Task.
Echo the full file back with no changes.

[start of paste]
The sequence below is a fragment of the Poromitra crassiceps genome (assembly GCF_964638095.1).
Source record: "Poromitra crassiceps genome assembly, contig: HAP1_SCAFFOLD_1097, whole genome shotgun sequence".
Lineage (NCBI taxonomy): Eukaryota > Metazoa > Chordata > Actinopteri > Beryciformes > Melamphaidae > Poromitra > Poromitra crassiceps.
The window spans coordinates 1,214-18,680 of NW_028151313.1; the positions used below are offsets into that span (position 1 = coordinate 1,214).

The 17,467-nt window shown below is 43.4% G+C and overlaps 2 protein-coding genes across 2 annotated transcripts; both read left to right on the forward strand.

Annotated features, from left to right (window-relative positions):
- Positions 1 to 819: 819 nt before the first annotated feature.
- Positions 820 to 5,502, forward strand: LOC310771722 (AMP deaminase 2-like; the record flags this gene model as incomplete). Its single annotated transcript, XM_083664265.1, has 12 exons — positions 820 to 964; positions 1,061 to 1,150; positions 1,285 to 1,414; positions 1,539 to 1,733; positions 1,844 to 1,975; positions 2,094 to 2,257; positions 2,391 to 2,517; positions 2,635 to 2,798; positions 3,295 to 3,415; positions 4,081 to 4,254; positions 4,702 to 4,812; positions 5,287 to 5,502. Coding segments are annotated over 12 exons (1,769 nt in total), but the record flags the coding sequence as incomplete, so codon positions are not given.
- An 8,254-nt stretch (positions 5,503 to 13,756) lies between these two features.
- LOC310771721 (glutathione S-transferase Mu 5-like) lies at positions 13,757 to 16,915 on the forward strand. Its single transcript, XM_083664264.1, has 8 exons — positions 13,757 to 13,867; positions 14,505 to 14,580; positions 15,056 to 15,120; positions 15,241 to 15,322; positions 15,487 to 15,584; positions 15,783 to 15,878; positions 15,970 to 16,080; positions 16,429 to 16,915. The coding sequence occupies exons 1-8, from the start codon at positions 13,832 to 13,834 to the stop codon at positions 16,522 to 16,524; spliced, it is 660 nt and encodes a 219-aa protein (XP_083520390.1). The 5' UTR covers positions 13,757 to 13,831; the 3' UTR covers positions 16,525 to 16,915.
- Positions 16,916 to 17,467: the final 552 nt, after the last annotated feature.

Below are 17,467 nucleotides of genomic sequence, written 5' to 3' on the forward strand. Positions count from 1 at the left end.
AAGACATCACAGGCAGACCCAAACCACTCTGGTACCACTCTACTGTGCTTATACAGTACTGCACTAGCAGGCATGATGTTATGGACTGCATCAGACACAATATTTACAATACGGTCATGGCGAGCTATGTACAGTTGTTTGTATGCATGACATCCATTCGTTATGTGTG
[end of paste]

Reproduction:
The sequence below is a fragment of the Poromitra crassiceps genome (assembly GCF_964638095.1).
Source record: "Poromitra crassiceps genome assembly, contig: HAP1_SCAFFOLD_1097, whole genome shotgun sequence".
Lineage (NCBI taxonomy): Eukaryota > Metazoa > Chordata > Actinopteri > Beryciformes > Melamphaidae > Poromitra > Poromitra crassiceps.
The window spans coordinates 1,214-18,680 of NW_028151313.1; the positions used below are offsets into that span (position 1 = coordinate 1,214).

The 17,467-nt window shown below is 43.4% G+C and overlaps 2 protein-coding genes across 2 annotated transcripts; both read left to right on the forward strand.

Annotated features, from left to right (window-relative positions):
- Positions 1 to 819: 819 nt before the first annotated feature.
- Positions 820 to 5,502, forward strand: LOC310771722 (AMP deaminase 2-like; the record flags this gene model as incomplete). Its single annotated transcript, XM_083664265.1, has 12 exons — positions 820 to 964; positions 1,061 to 1,150; positions 1,285 to 1,414; positions 1,539 to 1,733; positions 1,844 to 1,975; positions 2,094 to 2,257; positions 2,391 to 2,517; positions 2,635 to 2,798; positions 3,295 to 3,415; positions 4,081 to 4,254; positions 4,702 to 4,812; positions 5,287 to 5,502. Coding segments are annotated over 12 exons (1,769 nt in total), but the record flags the coding sequence as incomplete, so codon positions are not given.
- An 8,254-nt stretch (positions 5,503 to 13,756) lies between these two features.
- LOC310771721 (glutathione S-transferase Mu 5-like) lies at positions 13,757 to 16,915 on the forward strand. Its single transcript, XM_083664264.1, has 8 exons — positions 13,757 to 13,867; positions 14,505 to 14,580; positions 15,056 to 15,120; positions 15,241 to 15,322; positions 15,487 to 15,584; positions 15,783 to 15,878; positions 15,970 to 16,080; positions 16,429 to 16,915. The coding sequence occupies exons 1-8, from the start codon at positions 13,832 to 13,834 to the stop codon at positions 16,522 to 16,524; spliced, it is 660 nt and encodes a 219-aa protein (XP_083520390.1). The 5' UTR covers positions 13,757 to 13,831; the 3' UTR covers positions 16,525 to 16,915.
- Positions 16,916 to 17,467: the final 552 nt, after the last annotated feature.

Below are 17,467 nucleotides of genomic sequence, written 5' to 3' on the forward strand. Positions count from 1 at the left end.
AAGACATCACAGGCAGACCCAAACCACTCTGGTACCACTCTACTGTGCTTATACAGTACTGCACTAGCAGGCATGATGTTATGGACTGCATCAGACACAATATTTACAATACGGTCATGGCGAGCTATGTACAGTTGTTTGTATGCATGACATCCATTCGTTATGTGTG